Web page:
Tawny Frogmouth - the cutiest of faces
The Tawny Frogmouth is often called an owl by mistake. Although they are related to owls, there are many differences, the most notable is the positioning of their eyes on the sides of their heads compared to an owl's forward facing eyes.
Tawny frogmouths are large birds, measuring up to 55cm, with large heads and silvery grey/brown plumage which camouflages very well with trees. They are mostly nocturnal, and by day can be almost invisible while immobile on tree branches, where they nest. This is another difference to owls who tend to roost in foliage and tree hollows.
While owls have strong legs and powerful talons for catching prey, frogmouths have fairly weak feet and prefer to use their beaks to catch the insects, small mammals, reptiles and frogs that form their main diet.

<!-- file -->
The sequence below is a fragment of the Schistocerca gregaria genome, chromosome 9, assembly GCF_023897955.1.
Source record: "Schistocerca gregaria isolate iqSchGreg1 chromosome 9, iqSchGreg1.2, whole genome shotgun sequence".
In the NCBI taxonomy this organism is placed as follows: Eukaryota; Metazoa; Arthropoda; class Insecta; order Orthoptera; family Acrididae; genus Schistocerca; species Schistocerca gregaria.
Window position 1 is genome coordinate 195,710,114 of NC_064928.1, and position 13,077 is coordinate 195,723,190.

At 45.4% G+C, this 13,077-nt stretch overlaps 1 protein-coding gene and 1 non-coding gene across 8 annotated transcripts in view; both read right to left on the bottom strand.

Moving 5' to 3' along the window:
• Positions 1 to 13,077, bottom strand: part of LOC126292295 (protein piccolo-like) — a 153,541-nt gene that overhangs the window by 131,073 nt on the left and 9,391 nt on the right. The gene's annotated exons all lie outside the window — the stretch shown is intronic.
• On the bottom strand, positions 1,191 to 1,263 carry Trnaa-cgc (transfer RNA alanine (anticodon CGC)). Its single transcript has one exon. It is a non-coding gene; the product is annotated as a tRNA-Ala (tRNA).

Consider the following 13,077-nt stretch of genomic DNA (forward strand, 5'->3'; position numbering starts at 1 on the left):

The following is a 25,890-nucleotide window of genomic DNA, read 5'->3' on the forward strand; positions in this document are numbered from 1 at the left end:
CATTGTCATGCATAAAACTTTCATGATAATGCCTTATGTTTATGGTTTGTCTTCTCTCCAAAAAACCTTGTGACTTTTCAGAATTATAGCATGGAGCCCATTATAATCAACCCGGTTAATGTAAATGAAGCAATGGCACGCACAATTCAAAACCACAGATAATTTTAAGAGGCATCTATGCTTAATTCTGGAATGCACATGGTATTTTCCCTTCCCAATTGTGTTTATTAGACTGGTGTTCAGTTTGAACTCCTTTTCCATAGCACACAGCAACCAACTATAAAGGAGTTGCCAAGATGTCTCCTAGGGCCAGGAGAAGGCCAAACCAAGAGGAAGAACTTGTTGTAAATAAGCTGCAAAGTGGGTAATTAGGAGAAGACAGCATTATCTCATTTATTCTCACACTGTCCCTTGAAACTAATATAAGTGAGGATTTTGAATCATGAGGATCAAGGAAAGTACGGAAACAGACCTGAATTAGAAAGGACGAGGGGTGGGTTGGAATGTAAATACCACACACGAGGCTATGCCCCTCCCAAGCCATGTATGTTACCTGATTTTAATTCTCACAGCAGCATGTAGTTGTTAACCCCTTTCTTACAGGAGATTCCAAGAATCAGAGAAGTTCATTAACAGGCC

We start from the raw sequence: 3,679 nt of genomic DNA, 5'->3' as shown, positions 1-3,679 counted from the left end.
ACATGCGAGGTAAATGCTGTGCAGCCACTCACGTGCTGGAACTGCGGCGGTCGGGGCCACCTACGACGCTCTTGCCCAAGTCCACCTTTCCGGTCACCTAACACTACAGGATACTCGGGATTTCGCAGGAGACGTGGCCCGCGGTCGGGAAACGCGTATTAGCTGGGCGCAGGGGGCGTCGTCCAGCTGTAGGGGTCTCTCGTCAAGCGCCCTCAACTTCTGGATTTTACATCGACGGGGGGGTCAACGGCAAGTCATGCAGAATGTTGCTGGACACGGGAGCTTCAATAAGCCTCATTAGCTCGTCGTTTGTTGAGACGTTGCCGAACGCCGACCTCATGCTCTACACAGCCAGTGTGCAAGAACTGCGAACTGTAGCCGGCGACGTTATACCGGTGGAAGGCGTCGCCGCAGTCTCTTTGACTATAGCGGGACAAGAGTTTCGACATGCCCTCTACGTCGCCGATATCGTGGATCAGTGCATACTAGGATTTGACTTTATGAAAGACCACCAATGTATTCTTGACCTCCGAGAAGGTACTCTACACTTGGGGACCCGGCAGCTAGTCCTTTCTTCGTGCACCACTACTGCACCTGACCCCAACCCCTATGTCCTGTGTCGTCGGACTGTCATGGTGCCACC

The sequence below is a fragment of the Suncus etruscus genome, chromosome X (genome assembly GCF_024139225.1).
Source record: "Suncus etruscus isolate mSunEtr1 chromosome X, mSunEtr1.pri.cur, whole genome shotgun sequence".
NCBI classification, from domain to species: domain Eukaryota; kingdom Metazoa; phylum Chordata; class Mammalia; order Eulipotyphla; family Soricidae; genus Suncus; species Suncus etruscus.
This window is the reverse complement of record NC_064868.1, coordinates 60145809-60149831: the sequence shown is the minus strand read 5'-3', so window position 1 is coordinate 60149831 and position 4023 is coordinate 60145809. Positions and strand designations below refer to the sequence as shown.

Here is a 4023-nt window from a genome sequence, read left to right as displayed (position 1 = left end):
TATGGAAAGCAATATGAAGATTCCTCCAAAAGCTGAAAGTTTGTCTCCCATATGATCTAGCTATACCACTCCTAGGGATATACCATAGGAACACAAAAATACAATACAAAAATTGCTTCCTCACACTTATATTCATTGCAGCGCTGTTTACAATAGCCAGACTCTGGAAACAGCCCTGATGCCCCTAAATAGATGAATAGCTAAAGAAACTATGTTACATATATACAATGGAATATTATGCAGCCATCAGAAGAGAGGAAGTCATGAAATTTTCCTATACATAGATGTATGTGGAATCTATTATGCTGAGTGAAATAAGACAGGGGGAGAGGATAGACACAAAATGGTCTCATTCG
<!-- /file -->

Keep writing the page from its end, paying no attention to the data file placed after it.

Tawny frogmouths are found throughout most of the Australian mainland except far western Queensland, the central Northern Territory, and most of the Nullarbor Plain. In Tasmania, they are common throughout the northern and eastern parts of the state.
Tawny frogmouths mate for life and pairs will usually stay in the same territory for a decade or more.